It's not every accounting conference that the attendees have a chance to come away with a bit of horticulture knowledge.
Speaking earlier this week to a crowd of CPAs, it wasn't statistics, or legalese, or accounting theory that Public Company Accounting Oversight Board member Charles Niemeier turned to in describing the problems at the root of the accounting environment. It was the mozo bamboo plant. And in making the case for the Sarbanes-Oxley Act, it was the history of the automotive seat belt.
In fact, analogies frequently popped up in his presentation at the New York State Society of CPAs' annual Sarbanes-Oxley conference, which focuses on current developments in the law. Niemeier told the audience that the Southeast Asian bamboo plant can appear to lie dormant for up to five years, before growing as much as a foot a day and to more than 100 feet total.
The suddenness of that growth spurt is a bit deceptive though, he said. For much of those early years, the plant is developing a complex root system. It's only then that it has the foundation for its shoots to take off.
"That's how these problems can develop," he said, turning back to accounting talk. "You don't see the signs ... For too long we've been operating in a reactive model, where the issues aren't apparent until they're well above ground."
In crediting the Financial Accounting Standards Board for pursuing issues such aas pension and lease accounting, Niemeier pointed to Enron's accounting practices as serving to illustrate his point. "What really scares me about Enron is that so much of what they were doing was right," he said. "It was just that towards the end, they got sloppy."
In other words, Enron wasn't the first to bend existing accounting principles. It was just the first to bend them to the point that its business failed.
Throughout his speech, Niemeier repeatedly said that history has shown that regulatory change is hard. He turned to the seat belt as a case in point. While doctors were suggesting that seatbelts might be a good idea in cars as early as the 1930s, it wasn't until the 1950s that manufacturers actually rolled out the devices in just two car models. And it wasn't until a decade later, in the 1960s, that federal requirements made it mandatory for belts to be installed in all vehicles.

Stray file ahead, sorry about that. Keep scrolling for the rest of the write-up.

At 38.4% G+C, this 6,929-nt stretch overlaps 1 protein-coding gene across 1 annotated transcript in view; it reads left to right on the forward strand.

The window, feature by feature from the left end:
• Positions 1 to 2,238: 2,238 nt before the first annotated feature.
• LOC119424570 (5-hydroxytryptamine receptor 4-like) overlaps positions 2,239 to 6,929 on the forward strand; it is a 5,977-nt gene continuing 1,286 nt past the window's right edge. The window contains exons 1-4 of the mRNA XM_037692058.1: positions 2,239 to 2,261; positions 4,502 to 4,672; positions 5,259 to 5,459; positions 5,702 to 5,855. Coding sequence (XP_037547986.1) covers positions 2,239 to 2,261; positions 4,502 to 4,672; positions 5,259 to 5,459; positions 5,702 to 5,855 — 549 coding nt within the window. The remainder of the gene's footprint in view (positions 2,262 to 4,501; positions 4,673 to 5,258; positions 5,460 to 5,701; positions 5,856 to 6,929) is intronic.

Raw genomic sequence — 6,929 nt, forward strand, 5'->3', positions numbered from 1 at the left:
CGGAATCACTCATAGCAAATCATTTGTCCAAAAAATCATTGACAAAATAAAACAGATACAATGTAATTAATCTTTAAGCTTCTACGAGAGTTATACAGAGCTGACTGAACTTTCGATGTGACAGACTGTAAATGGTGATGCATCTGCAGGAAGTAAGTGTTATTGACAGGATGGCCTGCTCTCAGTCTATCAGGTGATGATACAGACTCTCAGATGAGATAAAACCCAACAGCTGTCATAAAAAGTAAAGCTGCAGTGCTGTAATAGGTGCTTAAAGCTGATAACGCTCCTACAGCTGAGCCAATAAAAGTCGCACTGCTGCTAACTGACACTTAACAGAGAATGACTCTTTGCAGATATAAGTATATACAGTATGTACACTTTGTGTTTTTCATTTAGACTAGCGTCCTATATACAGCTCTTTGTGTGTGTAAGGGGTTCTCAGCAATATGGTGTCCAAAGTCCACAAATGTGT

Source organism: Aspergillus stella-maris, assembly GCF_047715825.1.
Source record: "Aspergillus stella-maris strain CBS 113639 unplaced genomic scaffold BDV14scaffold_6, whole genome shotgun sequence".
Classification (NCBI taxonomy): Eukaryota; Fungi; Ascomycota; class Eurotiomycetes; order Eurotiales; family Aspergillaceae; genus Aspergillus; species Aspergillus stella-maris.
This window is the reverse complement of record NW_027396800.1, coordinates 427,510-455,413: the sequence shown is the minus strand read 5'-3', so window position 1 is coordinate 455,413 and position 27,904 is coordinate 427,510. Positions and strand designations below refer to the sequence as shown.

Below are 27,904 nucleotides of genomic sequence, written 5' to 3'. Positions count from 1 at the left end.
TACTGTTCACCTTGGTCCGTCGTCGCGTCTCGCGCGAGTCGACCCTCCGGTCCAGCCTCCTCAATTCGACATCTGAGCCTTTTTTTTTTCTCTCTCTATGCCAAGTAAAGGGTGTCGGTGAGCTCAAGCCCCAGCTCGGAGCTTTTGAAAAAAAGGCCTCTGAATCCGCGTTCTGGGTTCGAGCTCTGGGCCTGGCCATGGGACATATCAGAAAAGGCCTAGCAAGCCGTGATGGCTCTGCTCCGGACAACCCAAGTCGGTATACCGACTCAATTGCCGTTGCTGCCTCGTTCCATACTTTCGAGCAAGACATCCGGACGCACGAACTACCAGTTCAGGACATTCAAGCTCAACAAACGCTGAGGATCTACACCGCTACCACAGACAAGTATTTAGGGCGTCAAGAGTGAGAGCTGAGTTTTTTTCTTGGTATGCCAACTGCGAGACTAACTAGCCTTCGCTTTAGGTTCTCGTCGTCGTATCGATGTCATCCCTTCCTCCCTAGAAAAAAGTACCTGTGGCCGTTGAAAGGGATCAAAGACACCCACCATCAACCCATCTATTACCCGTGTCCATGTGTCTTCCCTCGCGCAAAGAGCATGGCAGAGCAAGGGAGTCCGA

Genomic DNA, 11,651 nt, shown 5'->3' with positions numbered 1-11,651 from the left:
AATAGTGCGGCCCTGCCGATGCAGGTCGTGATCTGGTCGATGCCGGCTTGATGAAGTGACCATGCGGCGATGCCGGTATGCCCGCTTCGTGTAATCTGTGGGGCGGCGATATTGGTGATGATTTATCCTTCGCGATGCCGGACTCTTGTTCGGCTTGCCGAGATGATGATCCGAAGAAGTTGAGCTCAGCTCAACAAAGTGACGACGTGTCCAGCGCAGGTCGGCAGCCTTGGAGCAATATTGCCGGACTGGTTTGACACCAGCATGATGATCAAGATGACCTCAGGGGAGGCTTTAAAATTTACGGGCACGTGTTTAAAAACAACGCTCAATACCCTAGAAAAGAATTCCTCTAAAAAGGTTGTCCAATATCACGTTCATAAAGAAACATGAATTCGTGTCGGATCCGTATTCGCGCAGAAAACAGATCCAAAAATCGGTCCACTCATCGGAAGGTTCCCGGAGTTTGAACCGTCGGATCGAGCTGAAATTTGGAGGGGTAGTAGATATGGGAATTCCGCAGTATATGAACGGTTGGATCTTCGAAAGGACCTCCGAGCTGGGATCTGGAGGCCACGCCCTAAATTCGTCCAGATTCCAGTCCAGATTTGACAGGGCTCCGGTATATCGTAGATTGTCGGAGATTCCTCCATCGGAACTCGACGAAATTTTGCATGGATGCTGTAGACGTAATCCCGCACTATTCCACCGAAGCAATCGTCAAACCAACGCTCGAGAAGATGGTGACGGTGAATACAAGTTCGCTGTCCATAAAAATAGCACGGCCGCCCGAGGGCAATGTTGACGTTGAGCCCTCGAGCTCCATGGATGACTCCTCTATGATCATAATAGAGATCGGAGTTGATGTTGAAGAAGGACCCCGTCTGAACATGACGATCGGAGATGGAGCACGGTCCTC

And even then, Niemeier said -- no doubt thinking of the recent challenges leveled against the high costs and questionable effectiveness of Sarbanes-Oxley by the law's detractors -- misinformation about the soundness and safety of the devices continued to persist. It was the 1980s, when enforcement was introduced on a state level and tickets began being written, that widespread adoption of seat belt usage actually happened.
"There's nothing new in Sarbanes-Oxley," Niemeier said. "All that's in there has been in securities law before. What's changed is that now there's a policeman."
How exactly we got from, "the most far-reaching reforms of American business practices since the time of Franklin Delano Roosevelt" (which is how President Bush described the bill when he signed it in July 2002), to a seat belt analogy is a discussion for another day.
And while the CPA crowd may have been expecting a more technical discussion (which it got plenty of from the PCAOB speaker who followed Niemeier on the agenda), that simplified seat belt analogy is probably the best hope of ever driving home the importance of SOX in the court of public opinion, or to investors in U.S. markets.
"You can't regulate honesty," Niemeier said. "But that doesn't mean you should ignore safety belts."
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